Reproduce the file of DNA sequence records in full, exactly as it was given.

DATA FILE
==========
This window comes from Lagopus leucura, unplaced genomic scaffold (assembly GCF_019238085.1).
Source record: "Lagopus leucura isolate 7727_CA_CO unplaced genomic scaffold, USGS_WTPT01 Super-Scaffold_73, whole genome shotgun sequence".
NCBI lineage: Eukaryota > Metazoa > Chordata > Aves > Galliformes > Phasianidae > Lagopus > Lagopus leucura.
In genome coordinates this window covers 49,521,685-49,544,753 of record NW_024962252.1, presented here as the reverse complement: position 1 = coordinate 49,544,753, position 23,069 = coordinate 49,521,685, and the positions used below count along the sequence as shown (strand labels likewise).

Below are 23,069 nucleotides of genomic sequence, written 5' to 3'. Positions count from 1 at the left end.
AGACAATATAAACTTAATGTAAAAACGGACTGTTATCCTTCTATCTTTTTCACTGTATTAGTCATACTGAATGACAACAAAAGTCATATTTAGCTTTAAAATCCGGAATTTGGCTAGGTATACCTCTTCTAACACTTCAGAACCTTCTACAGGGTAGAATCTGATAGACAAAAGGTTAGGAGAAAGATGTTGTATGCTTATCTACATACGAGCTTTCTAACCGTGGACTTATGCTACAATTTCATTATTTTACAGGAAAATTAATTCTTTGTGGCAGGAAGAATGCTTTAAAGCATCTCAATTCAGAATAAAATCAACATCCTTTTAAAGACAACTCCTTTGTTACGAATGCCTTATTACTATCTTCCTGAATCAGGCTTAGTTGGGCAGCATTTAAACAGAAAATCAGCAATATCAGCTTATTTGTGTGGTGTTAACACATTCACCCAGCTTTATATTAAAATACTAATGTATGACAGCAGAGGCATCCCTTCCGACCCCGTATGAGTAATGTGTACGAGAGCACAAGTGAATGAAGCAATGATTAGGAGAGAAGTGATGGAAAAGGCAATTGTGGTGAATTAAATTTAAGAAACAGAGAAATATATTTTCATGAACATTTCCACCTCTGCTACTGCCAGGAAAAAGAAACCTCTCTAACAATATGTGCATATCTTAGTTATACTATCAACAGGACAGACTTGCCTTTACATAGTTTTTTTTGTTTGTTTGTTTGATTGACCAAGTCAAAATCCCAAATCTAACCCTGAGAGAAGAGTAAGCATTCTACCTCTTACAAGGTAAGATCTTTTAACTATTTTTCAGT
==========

This window comes from Lagopus leucura, unplaced genomic scaffold (assembly GCF_019238085.1).
Source record: "Lagopus leucura isolate 7727_CA_CO unplaced genomic scaffold, USGS_WTPT01 Super-Scaffold_73, whole genome shotgun sequence".
NCBI lineage: Eukaryota > Metazoa > Chordata > Aves > Galliformes > Phasianidae > Lagopus > Lagopus leucura.
In genome coordinates this window covers 49,521,685-49,544,753 of record NW_024962252.1, presented here as the reverse complement: position 1 = coordinate 49,544,753, position 23,069 = coordinate 49,521,685, and the positions used below count along the sequence as shown (strand labels likewise).

Below are 23,069 nucleotides of genomic sequence, written 5' to 3'. Positions count from 1 at the left end.
AGACAATATAAACTTAATGTAAAAACGGACTGTTATCCTTCTATCTTTTTCACTGTATTAGTCATACTGAATGACAACAAAAGTCATATTTAGCTTTAAAATCCGGAATTTGGCTAGGTATACCTCTTCTAACACTTCAGAACCTTCTACAGGGTAGAATCTGATAGACAAAAGGTTAGGAGAAAGATGTTGTATGCTTATCTACATACGAGCTTTCTAACCGTGGACTTATGCTACAATTTCATTATTTTACAGGAAAATTAATTCTTTGTGGCAGGAAGAATGCTTTAAAGCATCTCAATTCAGAATAAAATCAACATCCTTTTAAAGACAACTCCTTTGTTACGAATGCCTTATTACTATCTTCCTGAATCAGGCTTAGTTGGGCAGCATTTAAACAGAAAATCAGCAATATCAGCTTATTTGTGTGGTGTTAACACATTCACCCAGCTTTATATTAAAATACTAATGTATGACAGCAGAGGCATCCCTTCCGACCCCGTATGAGTAATGTGTACGAGAGCACAAGTGAATGAAGCAATGATTAGGAGAGAAGTGATGGAAAAGGCAATTGTGGTGAATTAAATTTAAGAAACAGAGAAATATATTTTCATGAACATTTCCACCTCTGCTACTGCCAGGAAAAAGAAACCTCTCTAACAATATGTGCATATCTTAGTTATACTATCAACAGGACAGACTTGCCTTTACATAGTTTTTTTTGTTTGTTTGTTTGATTGACCAAGTCAAAATCCCAAATCTAACCCTGAGAGAAGAGTAAGCATTCTACCTCTTACAAGGTAAGATCTTTTAACTATTTTTCAGT